Mark Jaccard outlines challenges of climate change action in new book, Deluding Ourselves to Disaster
The coming climate scenario has spurred international promises. Political leaders of most rich countries promise to reduce emissions by 80 per cent by 2050. Prime Minister Harper promises reductions of 65 per cent by 2050, 38 years from now. To meet these goals, emissions in developed countries need to be reduced by 50 per cent in 18 years.
That is only possible if all your investment today is CO2 free.
Jaccard’s research shows that the technology exists to meet the goals. Electrity generation can be 90 per cent CO2 free by 2050 by using renewables, fossil fuels with carbon capture and storage and nuclear power. Buildings can by 85 per cent CO2 free by using heat pumps, passive solar, biofuels, photovoltaics and solar hot water. Vehicles can be 80 per cent CO2 free by 2050 by using electricity, biofuels and hydrogen.
Action in the opposite direction
But Canada isn’t pursuing this technology at the rate necessary to meet its goals. In addition, it is aggressively promoting the tar sands, even though independent research shows that Canada’s promotion of tar sands expansion and pipelines is not consistent with the 2050 promise.
Moreover, if nations meet their carbon reduction commitments, less expensive conventional oil will meet the entire demand for the reduction path. “Peak oil is not the right problem,” Jaccard said. Investments today in the tar sands and pipelines will have to be abandoned for the Harper government and the world to meet its 2050 commitment to avoid dangerous climate change.
Despite promises, the world is not on a path for the 450 ppm (parts per million) CO2 (Jaccard prefers the more accurate 550 ppm CO2e, which includes other climate forcing gases such as methane and nitrious oxide as CO2 equivalents). Canada and the world are locking on to a path toward 800 ppm CO2e that is consistent with a four to six degree rise in temperature. On this path, people alive today will experience catastrophic damages from extreme weather, disease, ecosystem destruction, sea level rise and ocean acidification.
These are the facts that lead Jaccard to his question to himself and his challenge to the audience, “If you understand this evidence, what are you doing with your life?”
Why is alterning climate emissions such a difficult problem?
Past success with acid rain, ozone depletion and urban air pollution are a cheering thought. But climate change policy has now failed for three decades. Bad luck and near misses provide some explanation. For example, the election of George Bush in the US gave the fossil fuel and anti-government lobbyists time to organize and create campaigns that exploit the flaws in human thinking. But Jaccard thinks there are factors that make altering climate emissions a more difficult problem.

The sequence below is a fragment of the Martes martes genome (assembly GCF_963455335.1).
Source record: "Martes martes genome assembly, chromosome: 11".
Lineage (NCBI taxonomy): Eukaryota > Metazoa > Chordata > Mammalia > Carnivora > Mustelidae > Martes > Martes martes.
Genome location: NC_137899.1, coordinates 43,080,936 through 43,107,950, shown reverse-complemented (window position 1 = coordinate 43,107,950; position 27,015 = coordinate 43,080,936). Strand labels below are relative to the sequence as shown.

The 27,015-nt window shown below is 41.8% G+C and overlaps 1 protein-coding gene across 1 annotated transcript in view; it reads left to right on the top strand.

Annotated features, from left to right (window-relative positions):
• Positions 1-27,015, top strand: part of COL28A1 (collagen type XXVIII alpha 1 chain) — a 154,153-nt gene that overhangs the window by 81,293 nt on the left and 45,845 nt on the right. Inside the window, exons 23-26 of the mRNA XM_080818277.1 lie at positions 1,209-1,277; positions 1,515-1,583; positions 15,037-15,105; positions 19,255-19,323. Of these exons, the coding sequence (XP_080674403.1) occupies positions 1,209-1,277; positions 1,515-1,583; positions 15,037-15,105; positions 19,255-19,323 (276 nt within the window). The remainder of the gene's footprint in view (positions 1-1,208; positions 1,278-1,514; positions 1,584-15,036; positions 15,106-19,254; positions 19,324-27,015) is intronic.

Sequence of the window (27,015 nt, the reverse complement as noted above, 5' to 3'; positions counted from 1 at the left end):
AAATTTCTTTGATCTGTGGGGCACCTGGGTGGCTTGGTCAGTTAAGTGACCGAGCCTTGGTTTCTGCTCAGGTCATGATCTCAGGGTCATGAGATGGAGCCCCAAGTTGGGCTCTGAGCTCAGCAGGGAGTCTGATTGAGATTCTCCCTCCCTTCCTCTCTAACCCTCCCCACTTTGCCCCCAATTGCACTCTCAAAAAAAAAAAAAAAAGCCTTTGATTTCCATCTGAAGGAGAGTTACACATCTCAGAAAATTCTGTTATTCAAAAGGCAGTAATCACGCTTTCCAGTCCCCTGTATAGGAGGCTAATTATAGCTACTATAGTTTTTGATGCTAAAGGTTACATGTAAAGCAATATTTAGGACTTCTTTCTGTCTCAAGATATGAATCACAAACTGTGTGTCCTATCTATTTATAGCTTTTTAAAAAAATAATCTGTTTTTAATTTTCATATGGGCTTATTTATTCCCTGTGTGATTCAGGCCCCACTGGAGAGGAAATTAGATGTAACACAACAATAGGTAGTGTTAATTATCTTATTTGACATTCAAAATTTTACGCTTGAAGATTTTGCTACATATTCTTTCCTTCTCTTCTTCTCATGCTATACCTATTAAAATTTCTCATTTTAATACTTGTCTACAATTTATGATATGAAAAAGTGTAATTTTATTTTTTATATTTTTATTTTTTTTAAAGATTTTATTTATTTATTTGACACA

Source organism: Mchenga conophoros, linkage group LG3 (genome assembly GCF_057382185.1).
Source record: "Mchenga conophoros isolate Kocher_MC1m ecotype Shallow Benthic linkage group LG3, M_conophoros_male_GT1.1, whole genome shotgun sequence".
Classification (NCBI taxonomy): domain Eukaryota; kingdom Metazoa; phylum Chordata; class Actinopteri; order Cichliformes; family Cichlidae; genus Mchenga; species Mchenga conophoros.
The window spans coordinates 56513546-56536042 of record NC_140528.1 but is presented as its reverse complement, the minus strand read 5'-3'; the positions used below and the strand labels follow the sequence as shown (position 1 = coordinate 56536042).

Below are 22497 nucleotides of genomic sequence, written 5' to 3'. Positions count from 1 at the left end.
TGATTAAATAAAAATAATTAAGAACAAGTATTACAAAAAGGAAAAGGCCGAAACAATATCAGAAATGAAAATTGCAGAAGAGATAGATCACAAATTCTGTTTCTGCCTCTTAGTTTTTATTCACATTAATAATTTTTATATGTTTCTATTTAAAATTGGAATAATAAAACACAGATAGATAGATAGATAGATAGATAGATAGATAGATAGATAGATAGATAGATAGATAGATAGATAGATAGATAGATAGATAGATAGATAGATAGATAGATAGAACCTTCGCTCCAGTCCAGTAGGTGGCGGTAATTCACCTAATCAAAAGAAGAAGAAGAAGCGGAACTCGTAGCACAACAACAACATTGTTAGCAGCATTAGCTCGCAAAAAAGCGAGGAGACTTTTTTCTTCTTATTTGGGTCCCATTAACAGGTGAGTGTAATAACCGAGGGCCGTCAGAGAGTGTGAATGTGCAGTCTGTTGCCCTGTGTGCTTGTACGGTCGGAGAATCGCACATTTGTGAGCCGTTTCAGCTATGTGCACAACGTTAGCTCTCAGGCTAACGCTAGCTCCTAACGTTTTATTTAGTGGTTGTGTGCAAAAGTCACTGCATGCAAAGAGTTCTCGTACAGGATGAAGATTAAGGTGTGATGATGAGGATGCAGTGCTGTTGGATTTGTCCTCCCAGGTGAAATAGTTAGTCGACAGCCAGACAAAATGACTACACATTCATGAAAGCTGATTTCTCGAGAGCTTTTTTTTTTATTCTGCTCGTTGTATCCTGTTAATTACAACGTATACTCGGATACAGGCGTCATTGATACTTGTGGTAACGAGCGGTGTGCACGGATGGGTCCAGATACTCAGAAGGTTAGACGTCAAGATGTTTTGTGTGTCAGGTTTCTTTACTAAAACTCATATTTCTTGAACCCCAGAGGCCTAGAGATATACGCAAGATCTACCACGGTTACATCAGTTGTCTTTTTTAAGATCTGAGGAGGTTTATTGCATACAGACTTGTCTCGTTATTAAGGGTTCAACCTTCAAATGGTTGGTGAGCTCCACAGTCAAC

One challenge is that individual initiative has little value toward the creating a global public good. Compliance and enforcement mechanisms are difficult on that scale as well. The delay in effects creates another challenge. We must act now, but human decision-making is myopic at individual, market and political levels.
Another challenge is the question of who pays. Perceptions of equity tend to align with self interest. International negotiators promote the type of equity that gives their nation the most advantage: polluter pays, equal payment based on per capita or GDP emissions, or historical responsibility.
The complexity of the earth’s atmospheric system creates uncertainty regarding the specific of climate impacts we can expect even though a catastrophic outcome is virtually certain.
High starting costs create another challenge. It won’t cost that much to totally transform the energy system, from about 6 per cent to 8 per cent of a household budget compared to the 20 per cent of the household budget that heating used to require. But the initial costs are high. At the larger scale, there are risks to start shifting to CO2 energy sources because fossil fuel energy will always be cheaper without a regulatory structure that injects environmental safety concerns into the investment decisions. The transformation is not expensive, but it is difficult to launch.
The self-serving bias in human thinking has made it easier for the oil and gas industry to discredit climate science and policy. It’s easier to exploit an anti-science bias when people see it as conflicting with their self interest (although even the most skeptical individuals embrace science if they break their leg).